The Outcast

by Alexander Pushkin

On a rainy autumn evening
Into desert places went a maid;
And the secret fruit of unhappy love
In her trembling hands she held.
All was still: the hills and the woods
Asleep in the darkness of the night.
And her searching glances
In terror about she cast.

And on this babe, the innocent,
Her glance she paused with a sigh:
Asleep thou art, my child, my grief.
Thou knowest not my sadness.
Thine eyes will ope, and tho' with longing,
To my breast shalt no more cling.
No kiss for thee to-morrow
From thine unhappy mother.

Beckon in vain for her thou wilt,
My everlasting shame, my guilt!
Me forget thou shalt for aye,
But thee forget shall not I.
Shelter thou shalt receive from strangers,
Who'll say: Thou art none of ours!
Thou wilt ask, Where are my parents?
But for thee no kin is found!

Hapless one! With heart filled with sorrow,
Lonely amid thy mates,
Thy spirit sullen to the end,
Thou shalt behold fondling mothers.
A lonely wanderer everywhere
Cursing thy fate at all times,
Thou the bitter reproach shalt hear. . . .
Forgive me, oh, forgive me then!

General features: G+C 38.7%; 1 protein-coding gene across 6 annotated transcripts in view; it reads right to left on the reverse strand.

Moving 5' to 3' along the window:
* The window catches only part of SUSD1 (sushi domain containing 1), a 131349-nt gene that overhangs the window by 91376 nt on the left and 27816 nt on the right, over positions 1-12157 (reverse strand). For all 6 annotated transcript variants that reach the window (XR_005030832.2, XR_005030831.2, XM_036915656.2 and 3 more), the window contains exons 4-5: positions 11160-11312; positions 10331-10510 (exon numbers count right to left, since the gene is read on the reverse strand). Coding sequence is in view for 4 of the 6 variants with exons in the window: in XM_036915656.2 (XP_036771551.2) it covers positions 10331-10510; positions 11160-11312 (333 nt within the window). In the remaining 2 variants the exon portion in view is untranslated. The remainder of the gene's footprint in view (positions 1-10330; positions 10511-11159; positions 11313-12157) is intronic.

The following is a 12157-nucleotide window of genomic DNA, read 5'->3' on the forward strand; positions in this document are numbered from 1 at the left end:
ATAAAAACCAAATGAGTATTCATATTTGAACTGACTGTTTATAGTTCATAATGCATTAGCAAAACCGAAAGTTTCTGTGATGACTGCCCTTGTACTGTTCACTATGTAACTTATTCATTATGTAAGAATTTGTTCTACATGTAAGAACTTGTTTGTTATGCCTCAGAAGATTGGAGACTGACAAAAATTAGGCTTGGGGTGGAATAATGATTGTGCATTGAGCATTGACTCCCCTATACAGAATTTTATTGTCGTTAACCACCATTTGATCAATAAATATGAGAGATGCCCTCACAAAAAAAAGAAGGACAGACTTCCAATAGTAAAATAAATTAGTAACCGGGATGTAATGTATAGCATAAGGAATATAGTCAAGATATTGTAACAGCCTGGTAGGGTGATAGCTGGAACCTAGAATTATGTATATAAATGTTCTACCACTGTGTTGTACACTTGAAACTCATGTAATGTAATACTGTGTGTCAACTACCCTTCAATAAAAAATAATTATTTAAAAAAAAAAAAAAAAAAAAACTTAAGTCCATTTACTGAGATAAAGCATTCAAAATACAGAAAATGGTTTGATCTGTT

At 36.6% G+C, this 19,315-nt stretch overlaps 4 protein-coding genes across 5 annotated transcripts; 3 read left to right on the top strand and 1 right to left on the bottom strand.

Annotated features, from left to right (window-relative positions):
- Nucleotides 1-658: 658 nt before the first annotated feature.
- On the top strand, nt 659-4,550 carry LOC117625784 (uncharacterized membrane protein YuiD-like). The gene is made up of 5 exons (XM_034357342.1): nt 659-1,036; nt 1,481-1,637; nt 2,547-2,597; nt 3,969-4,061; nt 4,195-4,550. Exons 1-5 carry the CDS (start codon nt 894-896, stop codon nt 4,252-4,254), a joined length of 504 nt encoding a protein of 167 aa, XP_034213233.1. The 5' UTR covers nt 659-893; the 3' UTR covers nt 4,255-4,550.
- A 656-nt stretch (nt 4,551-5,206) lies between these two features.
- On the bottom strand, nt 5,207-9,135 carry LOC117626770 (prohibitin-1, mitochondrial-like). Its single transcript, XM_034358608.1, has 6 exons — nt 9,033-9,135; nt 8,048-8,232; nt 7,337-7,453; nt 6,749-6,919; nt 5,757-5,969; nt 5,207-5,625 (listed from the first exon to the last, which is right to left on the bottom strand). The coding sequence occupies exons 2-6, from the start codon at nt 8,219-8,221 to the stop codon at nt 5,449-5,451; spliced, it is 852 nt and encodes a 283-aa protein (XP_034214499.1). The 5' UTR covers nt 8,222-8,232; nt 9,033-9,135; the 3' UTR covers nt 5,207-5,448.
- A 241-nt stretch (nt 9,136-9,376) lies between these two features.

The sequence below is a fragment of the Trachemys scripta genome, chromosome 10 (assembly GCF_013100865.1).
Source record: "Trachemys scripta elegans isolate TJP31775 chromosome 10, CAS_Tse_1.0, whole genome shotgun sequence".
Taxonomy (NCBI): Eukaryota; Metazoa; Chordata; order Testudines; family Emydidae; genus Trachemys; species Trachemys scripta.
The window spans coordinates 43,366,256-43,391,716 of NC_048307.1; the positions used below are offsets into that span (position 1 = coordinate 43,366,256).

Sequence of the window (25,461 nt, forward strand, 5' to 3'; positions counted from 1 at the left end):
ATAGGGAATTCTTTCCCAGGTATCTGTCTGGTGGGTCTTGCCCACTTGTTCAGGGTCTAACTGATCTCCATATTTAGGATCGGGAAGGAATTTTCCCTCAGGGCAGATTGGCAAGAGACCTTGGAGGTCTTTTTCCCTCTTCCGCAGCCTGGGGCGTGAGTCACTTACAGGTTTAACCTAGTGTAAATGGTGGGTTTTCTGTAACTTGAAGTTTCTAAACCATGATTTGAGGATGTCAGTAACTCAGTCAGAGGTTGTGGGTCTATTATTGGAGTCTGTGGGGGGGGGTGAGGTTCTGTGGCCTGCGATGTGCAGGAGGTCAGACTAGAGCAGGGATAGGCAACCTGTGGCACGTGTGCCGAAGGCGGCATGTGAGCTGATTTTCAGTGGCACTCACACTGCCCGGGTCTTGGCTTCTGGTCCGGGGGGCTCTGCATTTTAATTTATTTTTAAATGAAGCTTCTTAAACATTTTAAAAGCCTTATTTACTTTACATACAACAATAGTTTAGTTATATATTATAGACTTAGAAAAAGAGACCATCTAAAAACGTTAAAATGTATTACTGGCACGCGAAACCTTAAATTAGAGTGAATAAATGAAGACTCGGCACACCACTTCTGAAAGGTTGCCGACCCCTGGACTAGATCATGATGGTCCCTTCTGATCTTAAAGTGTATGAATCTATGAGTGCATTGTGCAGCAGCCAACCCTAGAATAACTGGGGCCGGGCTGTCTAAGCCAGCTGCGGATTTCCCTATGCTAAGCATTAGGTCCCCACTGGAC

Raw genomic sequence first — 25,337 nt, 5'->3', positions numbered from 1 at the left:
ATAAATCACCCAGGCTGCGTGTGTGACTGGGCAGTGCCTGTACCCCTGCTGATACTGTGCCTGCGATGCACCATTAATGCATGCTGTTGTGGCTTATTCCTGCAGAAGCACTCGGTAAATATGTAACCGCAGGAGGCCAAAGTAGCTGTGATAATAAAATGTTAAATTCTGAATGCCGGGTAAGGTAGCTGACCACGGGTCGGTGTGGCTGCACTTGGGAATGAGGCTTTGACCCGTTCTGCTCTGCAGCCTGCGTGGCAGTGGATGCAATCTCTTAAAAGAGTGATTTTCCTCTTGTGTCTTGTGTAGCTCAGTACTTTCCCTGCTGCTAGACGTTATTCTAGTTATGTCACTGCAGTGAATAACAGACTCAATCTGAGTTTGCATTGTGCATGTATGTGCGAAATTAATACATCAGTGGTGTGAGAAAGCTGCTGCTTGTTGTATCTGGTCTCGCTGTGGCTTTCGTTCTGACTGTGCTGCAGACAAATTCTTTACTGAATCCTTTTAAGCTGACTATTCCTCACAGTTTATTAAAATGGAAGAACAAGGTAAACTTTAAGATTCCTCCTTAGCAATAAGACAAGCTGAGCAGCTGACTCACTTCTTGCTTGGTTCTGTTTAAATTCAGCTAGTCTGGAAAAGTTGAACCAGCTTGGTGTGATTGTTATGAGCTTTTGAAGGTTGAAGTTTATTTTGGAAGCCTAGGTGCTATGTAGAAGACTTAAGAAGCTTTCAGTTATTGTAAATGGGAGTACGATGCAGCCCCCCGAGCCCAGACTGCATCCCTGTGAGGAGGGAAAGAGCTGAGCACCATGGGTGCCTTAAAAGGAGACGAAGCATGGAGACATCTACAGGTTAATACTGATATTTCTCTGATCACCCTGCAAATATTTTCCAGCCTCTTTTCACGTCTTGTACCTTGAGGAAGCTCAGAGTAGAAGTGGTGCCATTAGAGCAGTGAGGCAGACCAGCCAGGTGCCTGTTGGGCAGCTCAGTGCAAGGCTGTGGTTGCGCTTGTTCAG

Asleep! let me then, O hapless one
To my bosom press thee once for all.
A law unjust and terrible
Thee and me to sorrow dooms.
While the years have not yet chased
The guiltless joy of thy days,
Sleep, my darling, let no griefs bitter
Mar thy childhood's quiet life!

But lo! behind the woods, near by
The moon brings a hut to light.
Forlorn, pale. and trembling
To the doors nigh she came.
She stooped and gently laid she down
The babe on the threshold strange.
In terror away her eyes she turned
And in the dark night disappeared.

1814

Source:

Poems
Copyright 1888
Translator: Translated from the Russian, By Ivan Panin
Cupples And Hurd, 94 Boylston Street, Boston
 
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